spinner is back. :welcome: carry on.... :lol3:
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Re: This day, a century and a half later

Postby Chilidawg » Tue Jul 02, 2013 6:44 am

If you stand on Cemetery Ridge, at the Copse of Trees, you can look down across the wheat fields to the distant tree line.

The thought of charging across that vast distance, uphill under the July sun, is incomprehensible.

How could Lee so easily forget the lessons of Fredricksburg?
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Re: This day, a century and a half later

Postby SpinnerMan » Tue Jul 02, 2013 6:47 am

OK Auschwitz was probably a bad example because people are still alive.

Do I feel any less closeness to the Founding Fathers because to my knowledge, I don't have a single ancestor that was in the U.S. at our founding. Of course not. It would be an interesting bit of trivia if George Washington was a direct descendant, but nothing more.

And if the south had won, you might well live in a different country than the one you think. Would we have stopped the Soviets? The Germans? The Japanese? Image But of course, it would have worked out well.If you want to see racial tensions, it's not a southern thing at all. The racial problems of the 50's and 60's would have not happened even with all the immigration of blacks to the north that most likely would have been prevented or at least restricted significantly.

However, living in those conditions from birth makes you no closer than if you have a great, great, great grandparent that had something to do with something significant that happened long ago. Although, I can see how Elizabeth Warren has a closeness with the Native Americans because she has some distant relative that was Native American :no:
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Re: This day, a century and a half later

Postby ohioboy » Tue Jul 02, 2013 6:52 am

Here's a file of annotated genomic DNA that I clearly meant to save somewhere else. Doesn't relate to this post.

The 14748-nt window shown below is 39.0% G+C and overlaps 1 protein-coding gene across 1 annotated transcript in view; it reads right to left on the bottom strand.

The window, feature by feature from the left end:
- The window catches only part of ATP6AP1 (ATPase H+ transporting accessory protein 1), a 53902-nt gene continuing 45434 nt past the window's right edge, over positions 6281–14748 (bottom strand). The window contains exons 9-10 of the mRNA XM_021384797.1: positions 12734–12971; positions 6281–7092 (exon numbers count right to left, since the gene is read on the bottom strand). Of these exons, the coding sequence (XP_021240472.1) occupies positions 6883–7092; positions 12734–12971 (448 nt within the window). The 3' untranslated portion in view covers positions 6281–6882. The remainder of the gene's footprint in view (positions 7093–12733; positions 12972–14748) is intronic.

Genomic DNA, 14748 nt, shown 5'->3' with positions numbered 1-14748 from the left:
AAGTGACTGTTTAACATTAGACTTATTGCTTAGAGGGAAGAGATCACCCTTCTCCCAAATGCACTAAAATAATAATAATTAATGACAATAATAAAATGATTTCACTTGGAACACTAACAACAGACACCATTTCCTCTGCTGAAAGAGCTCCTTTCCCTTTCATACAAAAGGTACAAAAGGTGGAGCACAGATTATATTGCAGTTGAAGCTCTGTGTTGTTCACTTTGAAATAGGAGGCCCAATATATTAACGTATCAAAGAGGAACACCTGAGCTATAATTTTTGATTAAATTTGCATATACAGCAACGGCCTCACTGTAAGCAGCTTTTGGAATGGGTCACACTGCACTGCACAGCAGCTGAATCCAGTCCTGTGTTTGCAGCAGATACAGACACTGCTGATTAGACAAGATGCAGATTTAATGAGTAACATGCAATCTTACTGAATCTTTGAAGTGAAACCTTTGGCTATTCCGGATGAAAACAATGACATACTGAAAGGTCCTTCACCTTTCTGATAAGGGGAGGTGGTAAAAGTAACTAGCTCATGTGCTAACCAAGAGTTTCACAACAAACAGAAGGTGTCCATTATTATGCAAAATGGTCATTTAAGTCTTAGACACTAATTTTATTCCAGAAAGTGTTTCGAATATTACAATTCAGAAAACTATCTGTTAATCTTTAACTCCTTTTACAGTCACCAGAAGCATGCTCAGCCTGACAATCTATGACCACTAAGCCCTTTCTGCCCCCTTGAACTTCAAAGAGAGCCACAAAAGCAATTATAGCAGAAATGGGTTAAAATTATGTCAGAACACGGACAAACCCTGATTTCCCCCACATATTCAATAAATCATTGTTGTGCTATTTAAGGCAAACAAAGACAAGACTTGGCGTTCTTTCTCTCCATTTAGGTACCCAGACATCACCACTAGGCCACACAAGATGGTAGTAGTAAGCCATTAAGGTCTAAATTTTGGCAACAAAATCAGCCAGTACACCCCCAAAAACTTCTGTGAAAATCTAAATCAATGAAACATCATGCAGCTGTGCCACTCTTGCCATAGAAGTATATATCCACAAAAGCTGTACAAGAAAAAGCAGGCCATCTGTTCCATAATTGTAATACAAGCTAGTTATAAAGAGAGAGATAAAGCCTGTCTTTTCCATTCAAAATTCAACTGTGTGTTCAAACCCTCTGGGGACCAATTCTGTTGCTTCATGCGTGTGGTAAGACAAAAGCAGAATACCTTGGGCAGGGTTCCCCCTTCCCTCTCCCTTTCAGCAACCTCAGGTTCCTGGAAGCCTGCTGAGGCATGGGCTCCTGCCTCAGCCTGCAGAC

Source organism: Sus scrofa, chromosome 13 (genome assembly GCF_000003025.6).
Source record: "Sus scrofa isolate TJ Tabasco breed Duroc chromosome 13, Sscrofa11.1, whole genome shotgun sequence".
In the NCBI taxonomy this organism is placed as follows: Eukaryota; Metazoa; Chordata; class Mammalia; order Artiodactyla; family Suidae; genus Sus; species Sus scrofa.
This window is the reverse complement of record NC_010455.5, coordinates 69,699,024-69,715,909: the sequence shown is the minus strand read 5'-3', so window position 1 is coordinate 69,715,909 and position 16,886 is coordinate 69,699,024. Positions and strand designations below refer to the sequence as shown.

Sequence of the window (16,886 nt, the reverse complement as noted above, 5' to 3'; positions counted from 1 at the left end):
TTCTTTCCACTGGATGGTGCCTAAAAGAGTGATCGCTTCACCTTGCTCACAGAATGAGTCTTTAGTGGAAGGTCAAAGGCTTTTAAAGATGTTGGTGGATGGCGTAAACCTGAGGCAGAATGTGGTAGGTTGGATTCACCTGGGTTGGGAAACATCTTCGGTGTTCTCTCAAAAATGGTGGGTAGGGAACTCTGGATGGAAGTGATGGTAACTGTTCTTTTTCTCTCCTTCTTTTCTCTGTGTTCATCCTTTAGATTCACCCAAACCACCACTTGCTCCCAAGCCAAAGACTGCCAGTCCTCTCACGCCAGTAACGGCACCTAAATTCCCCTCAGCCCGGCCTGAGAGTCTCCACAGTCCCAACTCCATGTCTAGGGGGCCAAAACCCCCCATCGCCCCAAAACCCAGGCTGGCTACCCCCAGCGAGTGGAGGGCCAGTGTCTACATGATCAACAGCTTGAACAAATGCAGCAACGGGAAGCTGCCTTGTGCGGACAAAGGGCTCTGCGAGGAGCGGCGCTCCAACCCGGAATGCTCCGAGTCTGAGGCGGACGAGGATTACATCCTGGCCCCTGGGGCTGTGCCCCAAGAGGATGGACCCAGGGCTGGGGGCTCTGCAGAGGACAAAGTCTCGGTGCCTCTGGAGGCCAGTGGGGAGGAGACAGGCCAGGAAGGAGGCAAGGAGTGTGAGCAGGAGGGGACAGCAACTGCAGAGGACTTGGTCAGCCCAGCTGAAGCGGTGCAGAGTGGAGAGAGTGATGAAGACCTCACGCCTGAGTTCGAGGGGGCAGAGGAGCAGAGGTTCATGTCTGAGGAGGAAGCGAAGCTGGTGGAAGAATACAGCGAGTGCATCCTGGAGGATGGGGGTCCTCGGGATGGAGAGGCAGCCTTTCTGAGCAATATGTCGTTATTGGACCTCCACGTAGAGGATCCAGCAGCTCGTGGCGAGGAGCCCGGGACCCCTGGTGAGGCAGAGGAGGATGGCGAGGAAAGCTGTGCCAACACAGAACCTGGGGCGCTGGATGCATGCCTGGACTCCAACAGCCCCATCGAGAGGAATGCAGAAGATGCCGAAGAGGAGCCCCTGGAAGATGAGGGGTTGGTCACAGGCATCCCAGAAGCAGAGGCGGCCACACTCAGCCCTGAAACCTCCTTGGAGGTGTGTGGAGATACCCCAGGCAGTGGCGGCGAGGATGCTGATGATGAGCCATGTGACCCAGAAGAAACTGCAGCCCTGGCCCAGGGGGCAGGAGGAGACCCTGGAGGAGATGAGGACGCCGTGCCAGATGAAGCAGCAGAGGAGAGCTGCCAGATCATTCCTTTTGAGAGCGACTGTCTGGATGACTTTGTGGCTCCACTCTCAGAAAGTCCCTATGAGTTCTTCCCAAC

WTN10 wrote:
SpinnerMan wrote:
blackduckdog2 wrote:Spinner......It's a Family Thang
What does that mean? If you had family running Auschwitz would it be close to you? That's the part I don't get. It wouldn't make you or your family any different. It's like the silly statements about Obama not being authentic because he doesn't have slave blood. Or the royal bloodline. Or whatever a family thang is.


I would imagine someone with family in Auschwitz would feel a certain closeness with it.

My family has been in the South since the 1700's or earlier. I have Confederate soldiers on both sides of my family and list Nathan Bedford Forrest as an ancestor. Confederate Park is 300 yards away from me as I sit. Shiloh is a couple hours drive from me. BDD2 is a history-loving dude, so I can understand his affinity for it. In the South, we are surrounded by memorials to Confederate soldiers and battles. We still feel the effects of Reconstruction (Mississippi still hasn't recovered). Racial tension still exists in areas. And many people still take pride in the fact that we told the Federal government to go screw itself. Had England or France provided support, and if we hadn't of lost Stonewall, I'd probably be in a different country right now. People hold Stonewall and Lee in very high regard, really as the last of a gentile class of man that no longer exists.


by support you mean a means to make anything? the south was pretty much screwed from the beginning.
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Re: This day, a century and a half later

Postby Chilidawg » Tue Jul 02, 2013 7:00 am

WTN10 wrote:We still feel the effects of Reconstruction (Mississippi still hasn't recovered). Racial tension still exists in areas. And many people still take pride in the fact that we told the Federal government to go screw itself.